Mica wrote: “As the economy recovers from this crisis, credit unions will continue to be there for our members. We know credit unions cannot be the entire solution to the problems our economy faces, but we remain an important resource to credit union members; and data suggests that the existence of a strong credit union movement benefits all consumers.” CUNA sent the letter to the chairman of the Senate Banking Committee, Sen. Christopher Dodd (D-Conn.), and the committee’s ranking member, Sen. Richard Shelby (R-Ala.), as well as House Financial Services Committee Chairman Barney Frank (D-Mass.) and Rep. Spencer Bachus (R-Ala.), who is that panel’s ranking member.

CULAC sets record collections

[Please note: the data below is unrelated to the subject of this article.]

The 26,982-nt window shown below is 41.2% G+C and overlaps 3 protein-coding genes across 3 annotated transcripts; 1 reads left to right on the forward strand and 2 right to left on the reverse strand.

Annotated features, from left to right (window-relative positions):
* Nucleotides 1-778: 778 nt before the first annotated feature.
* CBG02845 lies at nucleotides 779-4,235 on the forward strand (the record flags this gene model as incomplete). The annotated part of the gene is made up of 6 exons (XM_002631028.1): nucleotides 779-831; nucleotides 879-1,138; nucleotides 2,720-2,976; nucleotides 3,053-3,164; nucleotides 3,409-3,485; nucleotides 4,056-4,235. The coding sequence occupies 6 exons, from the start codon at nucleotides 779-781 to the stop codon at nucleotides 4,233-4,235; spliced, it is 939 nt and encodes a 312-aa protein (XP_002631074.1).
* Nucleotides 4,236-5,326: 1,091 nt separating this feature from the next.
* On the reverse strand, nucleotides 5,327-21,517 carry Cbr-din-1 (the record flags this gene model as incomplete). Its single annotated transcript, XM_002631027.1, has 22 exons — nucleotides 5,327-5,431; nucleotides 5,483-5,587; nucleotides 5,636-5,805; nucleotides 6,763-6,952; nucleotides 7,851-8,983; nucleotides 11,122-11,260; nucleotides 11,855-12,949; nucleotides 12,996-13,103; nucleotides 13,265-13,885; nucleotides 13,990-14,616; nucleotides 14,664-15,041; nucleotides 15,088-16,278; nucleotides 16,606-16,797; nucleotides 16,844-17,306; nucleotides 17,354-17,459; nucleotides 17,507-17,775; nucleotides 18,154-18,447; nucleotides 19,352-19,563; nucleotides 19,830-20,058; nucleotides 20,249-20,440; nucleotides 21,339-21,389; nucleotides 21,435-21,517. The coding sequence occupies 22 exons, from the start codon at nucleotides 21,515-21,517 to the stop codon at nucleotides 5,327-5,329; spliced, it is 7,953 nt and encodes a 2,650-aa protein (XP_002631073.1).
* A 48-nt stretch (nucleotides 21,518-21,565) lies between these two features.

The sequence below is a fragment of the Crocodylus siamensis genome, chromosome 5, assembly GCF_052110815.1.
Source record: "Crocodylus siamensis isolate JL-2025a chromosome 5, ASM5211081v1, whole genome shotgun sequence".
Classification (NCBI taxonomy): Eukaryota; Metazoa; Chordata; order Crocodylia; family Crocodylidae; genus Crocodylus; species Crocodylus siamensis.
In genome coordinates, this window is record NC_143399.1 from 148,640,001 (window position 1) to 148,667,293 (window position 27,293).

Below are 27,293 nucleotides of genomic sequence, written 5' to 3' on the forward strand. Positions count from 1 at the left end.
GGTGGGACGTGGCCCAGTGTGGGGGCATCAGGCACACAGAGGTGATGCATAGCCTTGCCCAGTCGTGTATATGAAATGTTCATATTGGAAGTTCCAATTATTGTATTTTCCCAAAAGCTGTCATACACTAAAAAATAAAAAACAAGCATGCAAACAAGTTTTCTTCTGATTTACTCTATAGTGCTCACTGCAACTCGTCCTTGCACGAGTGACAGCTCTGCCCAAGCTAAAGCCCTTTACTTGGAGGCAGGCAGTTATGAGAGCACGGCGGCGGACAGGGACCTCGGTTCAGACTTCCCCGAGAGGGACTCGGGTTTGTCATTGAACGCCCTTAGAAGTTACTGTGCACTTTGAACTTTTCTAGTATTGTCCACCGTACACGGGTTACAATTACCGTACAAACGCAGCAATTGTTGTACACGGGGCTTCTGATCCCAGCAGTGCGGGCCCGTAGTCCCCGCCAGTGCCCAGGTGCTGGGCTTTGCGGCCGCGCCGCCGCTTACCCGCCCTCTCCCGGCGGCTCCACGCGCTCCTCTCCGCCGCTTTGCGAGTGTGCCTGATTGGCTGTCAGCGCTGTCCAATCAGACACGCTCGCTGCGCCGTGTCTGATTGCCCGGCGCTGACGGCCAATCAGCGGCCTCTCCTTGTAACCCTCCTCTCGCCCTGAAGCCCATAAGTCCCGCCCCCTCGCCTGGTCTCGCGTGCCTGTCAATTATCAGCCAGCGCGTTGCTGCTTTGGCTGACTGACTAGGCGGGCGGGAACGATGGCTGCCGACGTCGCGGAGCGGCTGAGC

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WASHINGTON (10/22/08)—With almost two-and-a-half months still to go in the current two-year federal election cycle, the Credit Union National Association (CUNA) reports that it has broken the 2005-2006 political fundraising record with $3.77 million raised to date. For the full two-year cycle ending Dec. 31, 2006, that figure was $3.75 million—itself a record at the time. CUNA also reports that it has contributed $2.4 million directly to candidates thus far in the 2007-2008 federal election period. That makes CUNA’s Credit Union Legislative Action Council (CULAC) the 13th largest political action committee (PAC) in terms of direct contributions to candidates and committees, based on the ranking done by the Center for Responsive Politics. CUNA ranks fifth largest among trade associations PACs. “Open-seat races are where CUNA and credit unions can really make a difference,” Trey Hawkins, CUNA political director, said Tuesday. He said that is where CUNA has concentrated its efforts. Hawkins explained that incumbents making a bid for re-election rarely are defeated. Therefore, the best opportunities for credit union support to have an impact are in races in which both candidates are making a new bid for the position. “We always urge credit unions to be active in their support of credit union-friendly candidates,” Hawkins noted, adding, “That message is certainly as important as ever during this time of financial and economic upheaval—when credit unions really need lawmakers who understand us as member-owned financial cooperatives.”